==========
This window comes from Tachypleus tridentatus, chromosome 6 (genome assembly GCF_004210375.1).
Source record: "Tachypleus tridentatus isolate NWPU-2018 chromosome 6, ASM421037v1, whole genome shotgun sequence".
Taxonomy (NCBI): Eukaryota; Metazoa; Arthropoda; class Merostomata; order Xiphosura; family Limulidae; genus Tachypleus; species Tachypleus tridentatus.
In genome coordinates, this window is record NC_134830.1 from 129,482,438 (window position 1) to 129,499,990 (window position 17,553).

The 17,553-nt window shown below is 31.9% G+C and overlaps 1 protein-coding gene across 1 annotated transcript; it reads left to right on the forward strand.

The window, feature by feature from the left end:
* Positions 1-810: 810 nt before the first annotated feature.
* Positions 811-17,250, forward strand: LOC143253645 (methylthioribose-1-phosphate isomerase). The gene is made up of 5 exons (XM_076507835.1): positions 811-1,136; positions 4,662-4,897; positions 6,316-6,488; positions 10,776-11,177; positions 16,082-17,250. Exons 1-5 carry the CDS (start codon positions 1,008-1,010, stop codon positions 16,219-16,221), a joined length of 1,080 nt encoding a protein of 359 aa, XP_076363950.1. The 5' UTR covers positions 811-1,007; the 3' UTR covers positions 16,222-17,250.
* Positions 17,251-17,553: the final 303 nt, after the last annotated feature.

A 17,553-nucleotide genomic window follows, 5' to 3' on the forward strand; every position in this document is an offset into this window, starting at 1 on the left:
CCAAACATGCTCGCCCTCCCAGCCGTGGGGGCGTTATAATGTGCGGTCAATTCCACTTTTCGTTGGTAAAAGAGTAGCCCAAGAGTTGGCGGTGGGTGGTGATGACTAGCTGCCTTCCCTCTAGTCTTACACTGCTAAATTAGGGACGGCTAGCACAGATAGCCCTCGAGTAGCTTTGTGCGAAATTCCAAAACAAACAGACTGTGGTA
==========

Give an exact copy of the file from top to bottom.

This window comes from Tachypleus tridentatus, chromosome 6 (genome assembly GCF_004210375.1).
Source record: "Tachypleus tridentatus isolate NWPU-2018 chromosome 6, ASM421037v1, whole genome shotgun sequence".
Taxonomy (NCBI): Eukaryota; Metazoa; Arthropoda; class Merostomata; order Xiphosura; family Limulidae; genus Tachypleus; species Tachypleus tridentatus.
In genome coordinates, this window is record NC_134830.1 from 129,482,438 (window position 1) to 129,499,990 (window position 17,553).

The 17,553-nt window shown below is 31.9% G+C and overlaps 1 protein-coding gene across 1 annotated transcript; it reads left to right on the forward strand.

The window, feature by feature from the left end:
* Positions 1-810: 810 nt before the first annotated feature.
* Positions 811-17,250, forward strand: LOC143253645 (methylthioribose-1-phosphate isomerase). The gene is made up of 5 exons (XM_076507835.1): positions 811-1,136; positions 4,662-4,897; positions 6,316-6,488; positions 10,776-11,177; positions 16,082-17,250. Exons 1-5 carry the CDS (start codon positions 1,008-1,010, stop codon positions 16,219-16,221), a joined length of 1,080 nt encoding a protein of 359 aa, XP_076363950.1. The 5' UTR covers positions 811-1,007; the 3' UTR covers positions 16,222-17,250.
* Positions 17,251-17,553: the final 303 nt, after the last annotated feature.

A 17,553-nucleotide genomic window follows, 5' to 3' on the forward strand; every position in this document is an offset into this window, starting at 1 on the left:
CCAAACATGCTCGCCCTCCCAGCCGTGGGGGCGTTATAATGTGCGGTCAATTCCACTTTTCGTTGGTAAAAGAGTAGCCCAAGAGTTGGCGGTGGGTGGTGATGACTAGCTGCCTTCCCTCTAGTCTTACACTGCTAAATTAGGGACGGCTAGCACAGATAGCCCTCGAGTAGCTTTGTGCGAAATTCCAAAACAAACAGACTGTGGTA